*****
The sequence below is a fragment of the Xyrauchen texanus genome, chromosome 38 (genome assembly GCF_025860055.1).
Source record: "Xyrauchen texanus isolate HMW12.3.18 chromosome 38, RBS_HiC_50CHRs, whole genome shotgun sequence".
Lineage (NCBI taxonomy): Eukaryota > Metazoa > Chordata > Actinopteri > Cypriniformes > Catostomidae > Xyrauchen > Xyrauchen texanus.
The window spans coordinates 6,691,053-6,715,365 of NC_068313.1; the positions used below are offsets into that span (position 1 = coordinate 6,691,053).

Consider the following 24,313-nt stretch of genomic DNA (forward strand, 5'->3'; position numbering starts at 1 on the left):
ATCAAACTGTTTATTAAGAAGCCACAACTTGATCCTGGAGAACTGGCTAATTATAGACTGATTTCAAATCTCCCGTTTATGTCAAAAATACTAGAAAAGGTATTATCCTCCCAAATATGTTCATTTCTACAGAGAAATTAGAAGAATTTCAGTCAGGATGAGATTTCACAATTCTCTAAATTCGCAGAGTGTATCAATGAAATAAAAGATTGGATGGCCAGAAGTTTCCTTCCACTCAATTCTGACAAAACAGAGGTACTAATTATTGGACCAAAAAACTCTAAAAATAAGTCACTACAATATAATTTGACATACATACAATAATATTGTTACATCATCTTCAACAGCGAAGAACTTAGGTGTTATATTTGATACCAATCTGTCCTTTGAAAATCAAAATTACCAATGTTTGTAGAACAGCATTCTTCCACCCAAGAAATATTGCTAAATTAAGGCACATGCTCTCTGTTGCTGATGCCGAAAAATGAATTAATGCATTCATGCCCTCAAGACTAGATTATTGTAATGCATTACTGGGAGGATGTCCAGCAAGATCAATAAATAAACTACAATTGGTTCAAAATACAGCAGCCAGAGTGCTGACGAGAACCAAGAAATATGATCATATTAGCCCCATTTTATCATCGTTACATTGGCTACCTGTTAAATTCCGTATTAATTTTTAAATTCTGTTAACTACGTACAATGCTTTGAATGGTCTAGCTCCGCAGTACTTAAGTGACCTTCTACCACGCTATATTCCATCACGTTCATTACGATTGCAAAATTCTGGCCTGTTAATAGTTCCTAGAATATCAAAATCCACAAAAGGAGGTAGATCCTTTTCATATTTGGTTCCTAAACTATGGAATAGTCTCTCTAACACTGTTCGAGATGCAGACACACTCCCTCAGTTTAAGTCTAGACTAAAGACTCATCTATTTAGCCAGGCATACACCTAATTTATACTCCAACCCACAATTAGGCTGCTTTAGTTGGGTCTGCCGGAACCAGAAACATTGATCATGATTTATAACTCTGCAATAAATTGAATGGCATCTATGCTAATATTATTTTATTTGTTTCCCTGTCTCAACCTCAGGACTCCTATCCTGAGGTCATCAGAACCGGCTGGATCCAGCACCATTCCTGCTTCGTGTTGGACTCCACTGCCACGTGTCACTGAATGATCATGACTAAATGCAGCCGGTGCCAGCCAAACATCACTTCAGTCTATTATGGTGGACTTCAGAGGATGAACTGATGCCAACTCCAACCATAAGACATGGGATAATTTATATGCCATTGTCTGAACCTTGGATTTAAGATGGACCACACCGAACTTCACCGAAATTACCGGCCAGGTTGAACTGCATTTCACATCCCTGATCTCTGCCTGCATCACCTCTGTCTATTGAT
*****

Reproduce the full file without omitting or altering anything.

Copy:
The sequence below is a fragment of the Xyrauchen texanus genome, chromosome 38 (genome assembly GCF_025860055.1).
Source record: "Xyrauchen texanus isolate HMW12.3.18 chromosome 38, RBS_HiC_50CHRs, whole genome shotgun sequence".
Lineage (NCBI taxonomy): Eukaryota > Metazoa > Chordata > Actinopteri > Cypriniformes > Catostomidae > Xyrauchen > Xyrauchen texanus.
The window spans coordinates 6,691,053-6,715,365 of NC_068313.1; the positions used below are offsets into that span (position 1 = coordinate 6,691,053).

Consider the following 24,313-nt stretch of genomic DNA (forward strand, 5'->3'; position numbering starts at 1 on the left):
ATCAAACTGTTTATTAAGAAGCCACAACTTGATCCTGGAGAACTGGCTAATTATAGACTGATTTCAAATCTCCCGTTTATGTCAAAAATACTAGAAAAGGTATTATCCTCCCAAATATGTTCATTTCTACAGAGAAATTAGAAGAATTTCAGTCAGGATGAGATTTCACAATTCTCTAAATTCGCAGAGTGTATCAATGAAATAAAAGATTGGATGGCCAGAAGTTTCCTTCCACTCAATTCTGACAAAACAGAGGTACTAATTATTGGACCAAAAAACTCTAAAAATAAGTCACTACAATATAATTTGACATACATACAATAATATTGTTACATCATCTTCAACAGCGAAGAACTTAGGTGTTATATTTGATACCAATCTGTCCTTTGAAAATCAAAATTACCAATGTTTGTAGAACAGCATTCTTCCACCCAAGAAATATTGCTAAATTAAGGCACATGCTCTCTGTTGCTGATGCCGAAAAATGAATTAATGCATTCATGCCCTCAAGACTAGATTATTGTAATGCATTACTGGGAGGATGTCCAGCAAGATCAATAAATAAACTACAATTGGTTCAAAATACAGCAGCCAGAGTGCTGACGAGAACCAAGAAATATGATCATATTAGCCCCATTTTATCATCGTTACATTGGCTACCTGTTAAATTCCGTATTAATTTTTAAATTCTGTTAACTACGTACAATGCTTTGAATGGTCTAGCTCCGCAGTACTTAAGTGACCTTCTACCACGCTATATTCCATCACGTTCATTACGATTGCAAAATTCTGGCCTGTTAATAGTTCCTAGAATATCAAAATCCACAAAAGGAGGTAGATCCTTTTCATATTTGGTTCCTAAACTATGGAATAGTCTCTCTAACACTGTTCGAGATGCAGACACACTCCCTCAGTTTAAGTCTAGACTAAAGACTCATCTATTTAGCCAGGCATACACCTAATTTATACTCCAACCCACAATTAGGCTGCTTTAGTTGGGTCTGCCGGAACCAGAAACATTGATCATGATTTATAACTCTGCAATAAATTGAATGGCATCTATGCTAATATTATTTTATTTGTTTCCCTGTCTCAACCTCAGGACTCCTATCCTGAGGTCATCAGAACCGGCTGGATCCAGCACCATTCCTGCTTCGTGTTGGACTCCACTGCCACGTGTCACTGAATGATCATGACTAAATGCAGCCGGTGCCAGCCAAACATCACTTCAGTCTATTATGGTGGACTTCAGAGGATGAACTGATGCCAACTCCAACCATAAGACATGGGATAATTTATATGCCATTGTCTGAACCTTGGATTTAAGATGGACCACACCGAACTTCACCGAAATTACCGGCCAGGTTGAACTGCATTTCACATCCCTGATCTCTGCCTGCATCACCTCTGTCTATTGAT